Definition of kindergarten in English:

kindergarten

Pronunciation /ˈkindərˌɡärtn//ˈkindərˌɡärdn/

noun

  • 1A school or class that prepares children for first grade. A child in kindergarten is typically 5 or 6 years old.

    • ‘Until the early 1990s, teachers in most kindergartens in Hong Kong had no official curriculum guidelines for integrating computers into the early childhood curriculum.’
    • ‘It had been her birthday party, where she had had to invite the whole kindergarten class.’
    • ‘The children, who were 7 years old, were asked to compare their new primary school experiences with those from their kindergartens.’
    • ‘When I graduated I taught kindergarten and second grade in a suburban school district.’
    • ‘Phonemic awareness can be incorporated into preschools and kindergartens in a developmentally appropriate fashion.’
    • ‘Since the late 1980s, most private kindergartens in Hong Kong have lacked government funding and have been able to afford only older, less powerful computers.’
    • ‘His dream was finally realized when the state mandated the existence of public school kindergartens in every school district.’
    • ‘There are private kindergartens or pre-schools, but first grade is the first step they take into the school they will attend for six years, and it is the beginning of academic life.’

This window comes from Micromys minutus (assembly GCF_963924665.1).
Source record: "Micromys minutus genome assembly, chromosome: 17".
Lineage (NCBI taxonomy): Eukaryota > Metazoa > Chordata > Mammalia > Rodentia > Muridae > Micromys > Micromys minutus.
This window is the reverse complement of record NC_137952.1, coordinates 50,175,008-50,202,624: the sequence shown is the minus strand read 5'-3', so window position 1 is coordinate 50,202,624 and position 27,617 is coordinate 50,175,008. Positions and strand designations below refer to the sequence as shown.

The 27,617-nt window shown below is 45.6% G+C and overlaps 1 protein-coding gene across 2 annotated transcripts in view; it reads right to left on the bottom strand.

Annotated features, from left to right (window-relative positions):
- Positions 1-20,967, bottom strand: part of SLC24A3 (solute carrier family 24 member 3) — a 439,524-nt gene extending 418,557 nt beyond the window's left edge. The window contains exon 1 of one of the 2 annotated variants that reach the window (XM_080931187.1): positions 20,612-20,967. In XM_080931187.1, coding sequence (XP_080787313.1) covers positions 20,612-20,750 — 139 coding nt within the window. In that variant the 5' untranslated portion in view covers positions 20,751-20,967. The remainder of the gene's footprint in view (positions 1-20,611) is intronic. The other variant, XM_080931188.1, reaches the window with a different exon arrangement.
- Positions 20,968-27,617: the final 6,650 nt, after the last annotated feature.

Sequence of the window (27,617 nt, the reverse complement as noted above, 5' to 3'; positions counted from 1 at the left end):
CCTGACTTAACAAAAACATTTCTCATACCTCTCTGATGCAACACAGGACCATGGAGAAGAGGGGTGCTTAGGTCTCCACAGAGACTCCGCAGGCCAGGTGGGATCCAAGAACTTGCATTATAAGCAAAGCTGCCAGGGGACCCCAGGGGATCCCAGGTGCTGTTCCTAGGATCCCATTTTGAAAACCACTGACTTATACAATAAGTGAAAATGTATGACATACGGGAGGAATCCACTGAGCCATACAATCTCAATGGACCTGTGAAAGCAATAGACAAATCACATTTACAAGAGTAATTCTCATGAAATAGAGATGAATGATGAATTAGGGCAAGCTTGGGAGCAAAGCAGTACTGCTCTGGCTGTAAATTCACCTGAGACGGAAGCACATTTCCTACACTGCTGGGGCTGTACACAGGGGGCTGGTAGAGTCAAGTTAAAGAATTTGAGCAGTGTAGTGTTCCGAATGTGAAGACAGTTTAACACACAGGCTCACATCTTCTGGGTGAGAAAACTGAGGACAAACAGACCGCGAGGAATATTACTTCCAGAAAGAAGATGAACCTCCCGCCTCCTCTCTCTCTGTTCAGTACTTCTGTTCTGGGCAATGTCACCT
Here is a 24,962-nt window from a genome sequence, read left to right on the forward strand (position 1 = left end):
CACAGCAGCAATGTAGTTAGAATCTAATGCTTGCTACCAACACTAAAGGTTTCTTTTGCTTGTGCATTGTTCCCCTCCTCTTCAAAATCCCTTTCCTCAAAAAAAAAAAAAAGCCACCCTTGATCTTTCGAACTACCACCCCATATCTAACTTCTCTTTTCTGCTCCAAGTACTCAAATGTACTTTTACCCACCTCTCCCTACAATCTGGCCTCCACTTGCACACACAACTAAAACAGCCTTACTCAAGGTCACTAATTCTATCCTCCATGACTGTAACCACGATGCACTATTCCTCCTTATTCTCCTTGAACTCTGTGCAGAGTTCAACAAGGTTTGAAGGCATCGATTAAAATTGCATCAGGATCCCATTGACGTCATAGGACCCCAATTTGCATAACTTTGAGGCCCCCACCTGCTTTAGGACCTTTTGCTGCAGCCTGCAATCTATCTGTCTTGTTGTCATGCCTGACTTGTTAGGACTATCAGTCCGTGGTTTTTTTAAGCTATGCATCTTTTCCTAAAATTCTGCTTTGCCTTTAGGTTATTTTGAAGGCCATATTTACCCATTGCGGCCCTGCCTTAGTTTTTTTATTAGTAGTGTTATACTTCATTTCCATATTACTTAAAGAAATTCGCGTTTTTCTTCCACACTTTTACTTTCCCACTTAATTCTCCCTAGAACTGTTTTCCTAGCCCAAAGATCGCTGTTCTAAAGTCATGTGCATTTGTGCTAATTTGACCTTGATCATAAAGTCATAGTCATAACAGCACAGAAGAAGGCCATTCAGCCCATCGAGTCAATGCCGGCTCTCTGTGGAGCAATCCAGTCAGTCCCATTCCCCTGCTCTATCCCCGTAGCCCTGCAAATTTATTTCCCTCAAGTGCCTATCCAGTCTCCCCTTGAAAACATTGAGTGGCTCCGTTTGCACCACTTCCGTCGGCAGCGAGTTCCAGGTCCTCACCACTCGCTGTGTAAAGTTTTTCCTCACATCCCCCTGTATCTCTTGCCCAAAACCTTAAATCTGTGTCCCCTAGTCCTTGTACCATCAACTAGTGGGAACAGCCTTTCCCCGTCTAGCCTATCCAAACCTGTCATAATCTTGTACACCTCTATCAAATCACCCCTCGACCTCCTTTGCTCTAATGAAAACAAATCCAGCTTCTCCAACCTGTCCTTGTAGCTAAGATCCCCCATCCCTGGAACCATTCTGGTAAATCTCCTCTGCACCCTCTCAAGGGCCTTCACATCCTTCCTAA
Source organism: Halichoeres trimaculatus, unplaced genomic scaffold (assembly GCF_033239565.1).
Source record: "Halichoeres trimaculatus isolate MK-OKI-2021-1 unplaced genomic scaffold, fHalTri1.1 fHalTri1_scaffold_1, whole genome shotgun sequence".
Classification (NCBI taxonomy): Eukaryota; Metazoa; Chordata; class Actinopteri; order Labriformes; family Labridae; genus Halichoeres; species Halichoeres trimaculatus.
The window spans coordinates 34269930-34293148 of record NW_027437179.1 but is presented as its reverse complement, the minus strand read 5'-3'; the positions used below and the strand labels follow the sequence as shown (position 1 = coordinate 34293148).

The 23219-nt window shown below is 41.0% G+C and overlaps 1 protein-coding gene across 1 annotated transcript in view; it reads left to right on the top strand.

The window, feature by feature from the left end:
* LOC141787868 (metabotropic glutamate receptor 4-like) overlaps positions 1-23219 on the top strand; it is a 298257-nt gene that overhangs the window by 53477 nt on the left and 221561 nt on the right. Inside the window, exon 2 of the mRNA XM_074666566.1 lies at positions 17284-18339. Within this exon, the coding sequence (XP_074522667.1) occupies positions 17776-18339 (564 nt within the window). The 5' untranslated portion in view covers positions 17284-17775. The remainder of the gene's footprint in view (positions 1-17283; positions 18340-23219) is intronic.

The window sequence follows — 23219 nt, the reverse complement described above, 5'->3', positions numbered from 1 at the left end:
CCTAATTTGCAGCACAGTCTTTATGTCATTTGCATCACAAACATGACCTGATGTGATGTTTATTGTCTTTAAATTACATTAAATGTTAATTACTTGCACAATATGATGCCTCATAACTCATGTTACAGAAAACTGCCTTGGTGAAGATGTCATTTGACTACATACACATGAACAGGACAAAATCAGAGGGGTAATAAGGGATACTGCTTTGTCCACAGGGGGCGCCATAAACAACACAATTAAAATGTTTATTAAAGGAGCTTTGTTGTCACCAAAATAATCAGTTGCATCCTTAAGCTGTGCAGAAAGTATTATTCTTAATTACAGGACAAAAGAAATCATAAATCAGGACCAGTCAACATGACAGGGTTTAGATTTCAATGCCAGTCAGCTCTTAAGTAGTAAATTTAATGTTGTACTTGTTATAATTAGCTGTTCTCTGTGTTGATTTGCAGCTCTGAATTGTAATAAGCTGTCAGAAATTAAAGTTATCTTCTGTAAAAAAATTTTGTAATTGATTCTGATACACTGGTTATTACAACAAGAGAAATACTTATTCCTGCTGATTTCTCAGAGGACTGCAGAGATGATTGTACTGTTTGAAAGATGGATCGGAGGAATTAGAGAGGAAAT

• ‘Audra wouldn't even be able to graduate from kindergarten, let alone high school!’
    • ‘This represented a major shift in the literacy culture of the kindergarten teachers at this school.’
    • ‘Then we invited the kindergarten classes to visit our cave and learn about the oldest paintings in the world.’
    • ‘Little Johnny was in his kindergarten class when the teacher asked the children what their fathers did for a living.’
    • ‘In North America, kindergartens are often found in large buildings, typically in the same building as primary grades.’
    • ‘She recognized kids from her kindergarten class and waved to a few as she leaned out the window.’
    • ‘Many of the earliest kindergartens in the United States served the purpose of easing the acculturation of newly arrived immigrant children.’
    • ‘Their younger schoolmates in preschool and kindergarten tied fabric scraps together.’
    • ‘Another focus of the kindergarten science curriculum is to understand weather concepts.’
    • ‘The oldest child is five now, and he's one of the brightest boys in his kindergarten class.’
    • ‘Educators have criticized the emphasis on an exclusively academic curriculum versus a play-centered and developmentally appropriate curriculum in some preschools and kindergartens.’
    • ‘I thought of the convent school in which I was educated from kindergarten to high school.’
    1. 1.1 (in Britain and Australia) an establishment where children below the age of compulsory education play and learn.

Origin

Mid 19th century: from German, literally children's garden.

Pronunciation

kindergarten

/ˈkindərˌɡärtn//ˈkindərˌɡärdn/